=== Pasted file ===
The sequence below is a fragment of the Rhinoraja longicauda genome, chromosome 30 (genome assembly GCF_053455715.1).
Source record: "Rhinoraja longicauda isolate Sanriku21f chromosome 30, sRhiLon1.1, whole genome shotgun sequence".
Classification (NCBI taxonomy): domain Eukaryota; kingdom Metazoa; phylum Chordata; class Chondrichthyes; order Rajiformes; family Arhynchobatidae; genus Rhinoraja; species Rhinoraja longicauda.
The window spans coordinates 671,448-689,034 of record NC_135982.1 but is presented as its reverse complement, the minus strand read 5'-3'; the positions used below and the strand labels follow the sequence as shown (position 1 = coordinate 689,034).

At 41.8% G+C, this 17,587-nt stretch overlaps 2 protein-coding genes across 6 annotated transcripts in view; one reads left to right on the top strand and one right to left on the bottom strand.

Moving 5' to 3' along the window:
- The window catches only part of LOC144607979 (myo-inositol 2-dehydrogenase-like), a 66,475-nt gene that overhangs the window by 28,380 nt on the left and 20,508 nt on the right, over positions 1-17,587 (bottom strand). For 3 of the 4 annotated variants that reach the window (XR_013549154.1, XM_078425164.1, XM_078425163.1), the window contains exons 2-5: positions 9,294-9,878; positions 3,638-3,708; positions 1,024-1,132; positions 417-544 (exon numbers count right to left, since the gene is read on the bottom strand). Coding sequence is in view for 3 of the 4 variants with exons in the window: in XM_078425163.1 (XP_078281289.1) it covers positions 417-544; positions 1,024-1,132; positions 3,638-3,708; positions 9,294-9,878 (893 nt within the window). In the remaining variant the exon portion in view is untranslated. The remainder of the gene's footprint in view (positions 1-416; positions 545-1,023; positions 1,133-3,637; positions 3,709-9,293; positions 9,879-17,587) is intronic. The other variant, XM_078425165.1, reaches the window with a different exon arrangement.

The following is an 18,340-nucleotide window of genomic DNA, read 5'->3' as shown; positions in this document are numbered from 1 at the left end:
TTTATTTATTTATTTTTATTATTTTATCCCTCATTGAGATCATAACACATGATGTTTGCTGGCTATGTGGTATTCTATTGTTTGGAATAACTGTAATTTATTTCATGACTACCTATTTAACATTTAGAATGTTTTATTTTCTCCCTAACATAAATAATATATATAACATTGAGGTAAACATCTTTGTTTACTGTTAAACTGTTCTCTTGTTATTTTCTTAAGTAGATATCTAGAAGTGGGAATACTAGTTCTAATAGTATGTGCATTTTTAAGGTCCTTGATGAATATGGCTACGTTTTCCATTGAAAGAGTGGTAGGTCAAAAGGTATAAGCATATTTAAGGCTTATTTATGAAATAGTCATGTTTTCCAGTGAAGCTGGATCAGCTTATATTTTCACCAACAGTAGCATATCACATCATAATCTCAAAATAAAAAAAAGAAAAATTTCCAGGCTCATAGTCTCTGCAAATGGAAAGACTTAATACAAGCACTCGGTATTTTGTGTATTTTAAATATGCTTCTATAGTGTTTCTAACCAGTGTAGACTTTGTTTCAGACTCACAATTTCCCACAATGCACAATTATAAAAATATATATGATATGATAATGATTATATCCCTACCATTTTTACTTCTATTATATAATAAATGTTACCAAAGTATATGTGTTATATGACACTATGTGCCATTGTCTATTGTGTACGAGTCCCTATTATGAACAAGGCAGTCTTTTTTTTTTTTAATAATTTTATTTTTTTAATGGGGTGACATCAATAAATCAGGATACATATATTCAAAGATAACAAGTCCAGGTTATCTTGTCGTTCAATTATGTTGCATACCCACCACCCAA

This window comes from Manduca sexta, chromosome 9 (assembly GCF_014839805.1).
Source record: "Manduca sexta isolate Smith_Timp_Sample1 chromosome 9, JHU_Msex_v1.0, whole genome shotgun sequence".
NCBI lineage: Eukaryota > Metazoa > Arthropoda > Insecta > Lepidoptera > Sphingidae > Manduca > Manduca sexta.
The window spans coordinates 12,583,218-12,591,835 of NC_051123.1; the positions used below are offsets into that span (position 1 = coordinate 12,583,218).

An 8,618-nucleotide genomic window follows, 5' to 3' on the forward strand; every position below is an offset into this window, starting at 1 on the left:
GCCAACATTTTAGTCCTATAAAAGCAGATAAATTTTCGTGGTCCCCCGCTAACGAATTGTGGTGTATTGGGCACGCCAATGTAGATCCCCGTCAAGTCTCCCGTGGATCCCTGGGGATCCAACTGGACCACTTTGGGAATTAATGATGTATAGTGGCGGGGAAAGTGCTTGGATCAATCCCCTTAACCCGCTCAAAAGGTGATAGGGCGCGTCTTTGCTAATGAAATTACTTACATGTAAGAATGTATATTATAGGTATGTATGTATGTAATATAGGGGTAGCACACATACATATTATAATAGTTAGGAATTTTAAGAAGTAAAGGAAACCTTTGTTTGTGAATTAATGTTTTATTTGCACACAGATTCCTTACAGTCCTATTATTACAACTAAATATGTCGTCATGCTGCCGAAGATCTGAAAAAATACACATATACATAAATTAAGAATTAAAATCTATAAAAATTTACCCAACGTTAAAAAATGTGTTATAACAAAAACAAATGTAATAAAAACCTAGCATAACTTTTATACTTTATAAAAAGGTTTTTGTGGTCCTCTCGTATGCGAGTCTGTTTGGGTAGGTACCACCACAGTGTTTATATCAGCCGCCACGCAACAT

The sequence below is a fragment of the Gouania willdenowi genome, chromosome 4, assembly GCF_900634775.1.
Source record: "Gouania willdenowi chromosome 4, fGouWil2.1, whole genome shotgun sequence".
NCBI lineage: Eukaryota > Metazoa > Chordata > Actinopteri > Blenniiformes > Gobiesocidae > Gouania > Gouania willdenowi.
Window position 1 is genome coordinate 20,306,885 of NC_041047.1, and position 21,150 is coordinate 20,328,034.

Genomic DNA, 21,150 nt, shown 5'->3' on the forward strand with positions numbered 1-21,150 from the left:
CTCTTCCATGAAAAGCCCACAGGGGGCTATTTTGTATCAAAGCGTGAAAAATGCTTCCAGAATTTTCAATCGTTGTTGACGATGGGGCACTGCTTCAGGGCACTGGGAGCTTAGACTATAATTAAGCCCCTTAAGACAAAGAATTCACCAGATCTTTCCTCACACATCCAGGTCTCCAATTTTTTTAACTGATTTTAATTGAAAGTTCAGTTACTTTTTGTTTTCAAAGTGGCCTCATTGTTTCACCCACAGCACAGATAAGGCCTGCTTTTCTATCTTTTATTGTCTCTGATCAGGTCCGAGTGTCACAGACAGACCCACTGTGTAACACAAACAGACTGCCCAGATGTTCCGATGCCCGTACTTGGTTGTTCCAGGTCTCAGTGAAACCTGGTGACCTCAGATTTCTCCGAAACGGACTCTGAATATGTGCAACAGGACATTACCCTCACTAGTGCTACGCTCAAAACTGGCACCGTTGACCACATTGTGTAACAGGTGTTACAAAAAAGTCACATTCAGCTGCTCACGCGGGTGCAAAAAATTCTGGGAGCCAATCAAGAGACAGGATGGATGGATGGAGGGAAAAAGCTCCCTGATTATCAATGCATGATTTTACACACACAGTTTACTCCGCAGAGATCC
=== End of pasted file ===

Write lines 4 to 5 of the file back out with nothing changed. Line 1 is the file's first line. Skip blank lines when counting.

The window spans coordinates 671,448-689,034 of record NC_135982.1 but is presented as its reverse complement, the minus strand read 5'-3'; the positions used below and the strand labels follow the sequence as shown (position 1 = coordinate 689,034).

At 41.8% G+C, this 17,587-nt stretch overlaps 2 protein-coding genes across 6 annotated transcripts in view; one reads left to right on the top strand and one right to left on the bottom strand.